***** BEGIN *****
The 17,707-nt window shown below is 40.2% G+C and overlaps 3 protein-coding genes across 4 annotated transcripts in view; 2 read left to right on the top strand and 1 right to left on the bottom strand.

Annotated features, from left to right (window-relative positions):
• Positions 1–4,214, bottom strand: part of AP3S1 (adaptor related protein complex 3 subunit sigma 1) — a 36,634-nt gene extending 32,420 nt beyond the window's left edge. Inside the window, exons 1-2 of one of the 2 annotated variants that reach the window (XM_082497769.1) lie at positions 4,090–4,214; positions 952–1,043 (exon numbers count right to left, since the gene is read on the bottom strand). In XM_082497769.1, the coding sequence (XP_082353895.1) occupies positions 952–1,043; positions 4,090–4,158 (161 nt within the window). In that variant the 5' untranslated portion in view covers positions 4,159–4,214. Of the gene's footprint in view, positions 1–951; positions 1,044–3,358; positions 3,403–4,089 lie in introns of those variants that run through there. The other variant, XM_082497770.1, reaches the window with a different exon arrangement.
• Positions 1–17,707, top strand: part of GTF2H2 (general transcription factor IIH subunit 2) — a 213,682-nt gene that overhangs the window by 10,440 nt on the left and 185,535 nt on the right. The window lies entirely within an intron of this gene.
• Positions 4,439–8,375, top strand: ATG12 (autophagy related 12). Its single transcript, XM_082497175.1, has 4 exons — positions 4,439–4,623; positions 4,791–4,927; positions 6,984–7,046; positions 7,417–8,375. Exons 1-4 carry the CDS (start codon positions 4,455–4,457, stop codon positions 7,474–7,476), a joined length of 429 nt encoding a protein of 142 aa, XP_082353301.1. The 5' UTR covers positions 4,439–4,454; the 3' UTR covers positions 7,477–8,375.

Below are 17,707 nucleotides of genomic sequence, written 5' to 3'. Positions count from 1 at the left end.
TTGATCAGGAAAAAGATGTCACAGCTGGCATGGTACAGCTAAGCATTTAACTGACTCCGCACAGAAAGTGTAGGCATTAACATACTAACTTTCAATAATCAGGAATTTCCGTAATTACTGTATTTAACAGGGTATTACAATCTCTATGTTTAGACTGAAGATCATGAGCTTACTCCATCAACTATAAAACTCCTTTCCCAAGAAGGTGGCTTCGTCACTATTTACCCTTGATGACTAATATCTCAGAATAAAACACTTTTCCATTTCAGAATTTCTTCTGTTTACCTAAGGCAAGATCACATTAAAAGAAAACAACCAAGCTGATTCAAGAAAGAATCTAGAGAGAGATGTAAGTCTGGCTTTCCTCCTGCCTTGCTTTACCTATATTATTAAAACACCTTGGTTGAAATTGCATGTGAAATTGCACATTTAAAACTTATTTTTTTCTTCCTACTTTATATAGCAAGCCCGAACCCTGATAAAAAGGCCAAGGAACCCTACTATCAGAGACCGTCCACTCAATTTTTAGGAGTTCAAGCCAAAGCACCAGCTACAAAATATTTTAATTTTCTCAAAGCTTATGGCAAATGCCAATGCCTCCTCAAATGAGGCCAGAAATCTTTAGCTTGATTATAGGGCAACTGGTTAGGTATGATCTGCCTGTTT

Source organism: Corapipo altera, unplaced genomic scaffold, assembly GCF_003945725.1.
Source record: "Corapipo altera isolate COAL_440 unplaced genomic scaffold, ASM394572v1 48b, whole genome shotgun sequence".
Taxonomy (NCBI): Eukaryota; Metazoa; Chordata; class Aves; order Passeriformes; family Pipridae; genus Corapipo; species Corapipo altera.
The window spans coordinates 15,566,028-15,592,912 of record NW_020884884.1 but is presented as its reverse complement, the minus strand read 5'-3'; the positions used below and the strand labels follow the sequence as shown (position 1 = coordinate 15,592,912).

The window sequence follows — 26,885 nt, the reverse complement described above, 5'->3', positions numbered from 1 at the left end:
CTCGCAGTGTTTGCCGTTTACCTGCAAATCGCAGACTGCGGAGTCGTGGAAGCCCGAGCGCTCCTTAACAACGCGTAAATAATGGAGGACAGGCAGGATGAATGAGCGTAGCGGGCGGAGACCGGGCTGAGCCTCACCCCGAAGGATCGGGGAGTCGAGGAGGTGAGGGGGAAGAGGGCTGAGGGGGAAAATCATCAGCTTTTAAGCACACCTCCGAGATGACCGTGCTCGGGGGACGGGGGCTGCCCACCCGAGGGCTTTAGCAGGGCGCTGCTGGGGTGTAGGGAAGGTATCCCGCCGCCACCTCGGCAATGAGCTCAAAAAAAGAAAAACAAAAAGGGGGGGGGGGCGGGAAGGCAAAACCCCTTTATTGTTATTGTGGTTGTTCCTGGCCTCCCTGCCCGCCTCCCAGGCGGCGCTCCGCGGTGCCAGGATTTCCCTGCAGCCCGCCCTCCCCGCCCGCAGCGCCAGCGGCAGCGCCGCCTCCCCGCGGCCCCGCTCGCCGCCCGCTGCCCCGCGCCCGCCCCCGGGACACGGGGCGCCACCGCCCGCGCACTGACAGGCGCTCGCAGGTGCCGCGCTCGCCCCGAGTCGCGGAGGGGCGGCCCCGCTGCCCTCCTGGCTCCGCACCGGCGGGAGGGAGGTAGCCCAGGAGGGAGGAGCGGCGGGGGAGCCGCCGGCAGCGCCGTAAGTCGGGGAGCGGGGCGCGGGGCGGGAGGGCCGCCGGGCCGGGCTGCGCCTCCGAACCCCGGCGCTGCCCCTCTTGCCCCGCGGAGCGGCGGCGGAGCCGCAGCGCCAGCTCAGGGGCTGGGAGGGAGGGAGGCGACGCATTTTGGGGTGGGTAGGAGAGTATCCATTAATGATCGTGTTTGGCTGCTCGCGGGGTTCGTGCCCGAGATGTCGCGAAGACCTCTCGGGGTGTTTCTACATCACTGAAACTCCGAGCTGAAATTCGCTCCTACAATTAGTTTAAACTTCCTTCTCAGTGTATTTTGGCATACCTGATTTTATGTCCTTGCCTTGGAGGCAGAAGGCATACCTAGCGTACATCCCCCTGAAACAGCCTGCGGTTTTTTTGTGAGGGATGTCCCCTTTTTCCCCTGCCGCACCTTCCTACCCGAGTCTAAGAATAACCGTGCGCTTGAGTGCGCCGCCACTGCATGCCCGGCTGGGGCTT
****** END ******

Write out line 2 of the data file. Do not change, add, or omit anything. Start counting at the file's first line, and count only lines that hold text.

Annotated features, from left to right (window-relative positions):